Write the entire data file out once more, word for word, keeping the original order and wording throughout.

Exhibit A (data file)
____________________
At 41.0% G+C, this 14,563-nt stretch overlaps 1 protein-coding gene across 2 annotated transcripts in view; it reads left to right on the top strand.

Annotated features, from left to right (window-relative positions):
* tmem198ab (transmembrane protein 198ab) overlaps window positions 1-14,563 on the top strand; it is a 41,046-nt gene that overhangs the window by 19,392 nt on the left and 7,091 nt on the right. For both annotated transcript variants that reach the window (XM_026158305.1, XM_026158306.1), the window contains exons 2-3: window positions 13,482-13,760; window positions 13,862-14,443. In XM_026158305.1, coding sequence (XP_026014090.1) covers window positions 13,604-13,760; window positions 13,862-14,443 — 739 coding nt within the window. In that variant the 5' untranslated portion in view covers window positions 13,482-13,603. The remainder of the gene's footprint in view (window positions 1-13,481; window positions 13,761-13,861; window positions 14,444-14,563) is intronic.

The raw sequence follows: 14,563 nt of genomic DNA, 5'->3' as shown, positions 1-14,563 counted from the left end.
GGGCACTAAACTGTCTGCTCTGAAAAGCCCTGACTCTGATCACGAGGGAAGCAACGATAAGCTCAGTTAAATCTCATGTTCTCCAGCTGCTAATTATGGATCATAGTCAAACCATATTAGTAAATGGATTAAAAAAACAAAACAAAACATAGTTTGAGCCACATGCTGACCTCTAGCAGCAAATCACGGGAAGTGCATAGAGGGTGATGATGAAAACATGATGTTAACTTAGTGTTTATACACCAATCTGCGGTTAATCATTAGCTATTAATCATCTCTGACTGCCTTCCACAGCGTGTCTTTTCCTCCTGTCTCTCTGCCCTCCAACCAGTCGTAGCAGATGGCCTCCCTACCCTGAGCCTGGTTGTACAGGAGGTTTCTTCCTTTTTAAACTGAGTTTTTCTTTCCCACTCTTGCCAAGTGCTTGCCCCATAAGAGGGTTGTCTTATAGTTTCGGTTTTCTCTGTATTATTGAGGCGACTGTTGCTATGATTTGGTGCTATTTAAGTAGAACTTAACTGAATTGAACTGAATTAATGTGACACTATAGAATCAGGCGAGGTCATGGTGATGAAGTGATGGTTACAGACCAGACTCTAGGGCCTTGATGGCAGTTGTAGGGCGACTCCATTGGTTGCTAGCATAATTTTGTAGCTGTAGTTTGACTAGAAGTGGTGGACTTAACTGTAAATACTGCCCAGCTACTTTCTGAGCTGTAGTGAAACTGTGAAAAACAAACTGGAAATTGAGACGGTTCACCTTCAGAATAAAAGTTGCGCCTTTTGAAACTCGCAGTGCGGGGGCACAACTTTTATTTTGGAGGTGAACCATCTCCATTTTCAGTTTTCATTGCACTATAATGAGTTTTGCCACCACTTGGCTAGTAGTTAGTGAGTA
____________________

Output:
At 41.0% G+C, this 14,563-nt stretch overlaps 1 protein-coding gene across 2 annotated transcripts in view; it reads left to right on the top strand.

Annotated features, from left to right (window-relative positions):
* tmem198ab (transmembrane protein 198ab) overlaps window positions 1-14,563 on the top strand; it is a 41,046-nt gene that overhangs the window by 19,392 nt on the left and 7,091 nt on the right. For both annotated transcript variants that reach the window (XM_026158305.1, XM_026158306.1), the window contains exons 2-3: window positions 13,482-13,760; window positions 13,862-14,443. In XM_026158305.1, coding sequence (XP_026014090.1) covers window positions 13,604-13,760; window positions 13,862-14,443 — 739 coding nt within the window. In that variant the 5' untranslated portion in view covers window positions 13,482-13,603. The remainder of the gene's footprint in view (window positions 1-13,481; window positions 13,761-13,861; window positions 14,444-14,563) is intronic.

The raw sequence follows: 14,563 nt of genomic DNA, 5'->3' as shown, positions 1-14,563 counted from the left end.
GGGCACTAAACTGTCTGCTCTGAAAAGCCCTGACTCTGATCACGAGGGAAGCAACGATAAGCTCAGTTAAATCTCATGTTCTCCAGCTGCTAATTATGGATCATAGTCAAACCATATTAGTAAATGGATTAAAAAAACAAAACAAAACATAGTTTGAGCCACATGCTGACCTCTAGCAGCAAATCACGGGAAGTGCATAGAGGGTGATGATGAAAACATGATGTTAACTTAGTGTTTATACACCAATCTGCGGTTAATCATTAGCTATTAATCATCTCTGACTGCCTTCCACAGCGTGTCTTTTCCTCCTGTCTCTCTGCCCTCCAACCAGTCGTAGCAGATGGCCTCCCTACCCTGAGCCTGGTTGTACAGGAGGTTTCTTCCTTTTTAAACTGAGTTTTTCTTTCCCACTCTTGCCAAGTGCTTGCCCCATAAGAGGGTTGTCTTATAGTTTCGGTTTTCTCTGTATTATTGAGGCGACTGTTGCTATGATTTGGTGCTATTTAAGTAGAACTTAACTGAATTGAACTGAATTAATGTGACACTATAGAATCAGGCGAGGTCATGGTGATGAAGTGATGGTTACAGACCAGACTCTAGGGCCTTGATGGCAGTTGTAGGGCGACTCCATTGGTTGCTAGCATAATTTTGTAGCTGTAGTTTGACTAGAAGTGGTGGACTTAACTGTAAATACTGCCCAGCTACTTTCTGAGCTGTAGTGAAACTGTGAAAAACAAACTGGAAATTGAGACGGTTCACCTTCAGAATAAAAGTTGCGCCTTTTGAAACTCGCAGTGCGGGGGCACAACTTTTATTTTGGAGGTGAACCATCTCCATTTTCAGTTTTCATTGCACTATAATGAGTTTTGCCACCACTTGGCTAGTAGTTAGTGAGTA